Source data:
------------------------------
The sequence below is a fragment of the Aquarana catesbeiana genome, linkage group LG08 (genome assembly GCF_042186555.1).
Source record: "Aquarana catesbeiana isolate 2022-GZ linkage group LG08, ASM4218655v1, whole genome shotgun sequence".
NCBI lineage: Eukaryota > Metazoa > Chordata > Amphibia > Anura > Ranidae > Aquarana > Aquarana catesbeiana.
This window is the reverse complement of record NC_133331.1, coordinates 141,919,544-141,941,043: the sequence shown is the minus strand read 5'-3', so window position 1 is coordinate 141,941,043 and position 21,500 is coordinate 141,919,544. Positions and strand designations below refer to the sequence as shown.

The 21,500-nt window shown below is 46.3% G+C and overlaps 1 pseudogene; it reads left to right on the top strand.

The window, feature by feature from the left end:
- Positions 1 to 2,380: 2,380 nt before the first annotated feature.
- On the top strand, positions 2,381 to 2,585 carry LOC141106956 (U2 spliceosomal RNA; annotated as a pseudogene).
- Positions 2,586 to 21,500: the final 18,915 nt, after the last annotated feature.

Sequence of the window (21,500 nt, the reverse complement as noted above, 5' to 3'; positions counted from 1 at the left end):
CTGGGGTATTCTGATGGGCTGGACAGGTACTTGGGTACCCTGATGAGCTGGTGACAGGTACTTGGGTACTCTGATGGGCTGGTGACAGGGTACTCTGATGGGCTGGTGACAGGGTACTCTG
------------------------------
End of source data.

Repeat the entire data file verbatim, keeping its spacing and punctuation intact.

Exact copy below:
The sequence below is a fragment of the Aquarana catesbeiana genome, linkage group LG08 (genome assembly GCF_042186555.1).
Source record: "Aquarana catesbeiana isolate 2022-GZ linkage group LG08, ASM4218655v1, whole genome shotgun sequence".
NCBI lineage: Eukaryota > Metazoa > Chordata > Amphibia > Anura > Ranidae > Aquarana > Aquarana catesbeiana.
This window is the reverse complement of record NC_133331.1, coordinates 141,919,544-141,941,043: the sequence shown is the minus strand read 5'-3', so window position 1 is coordinate 141,941,043 and position 21,500 is coordinate 141,919,544. Positions and strand designations below refer to the sequence as shown.

The 21,500-nt window shown below is 46.3% G+C and overlaps 1 pseudogene; it reads left to right on the top strand.

The window, feature by feature from the left end:
- Positions 1 to 2,380: 2,380 nt before the first annotated feature.
- On the top strand, positions 2,381 to 2,585 carry LOC141106956 (U2 spliceosomal RNA; annotated as a pseudogene).
- Positions 2,586 to 21,500: the final 18,915 nt, after the last annotated feature.

Sequence of the window (21,500 nt, the reverse complement as noted above, 5' to 3'; positions counted from 1 at the left end):
CTGGGGTATTCTGATGGGCTGGACAGGTACTTGGGTACCCTGATGAGCTGGTGACAGGTACTTGGGTACTCTGATGGGCTGGTGACAGGGTACTCTGATGGGCTGGTGACAGGGTACTCTG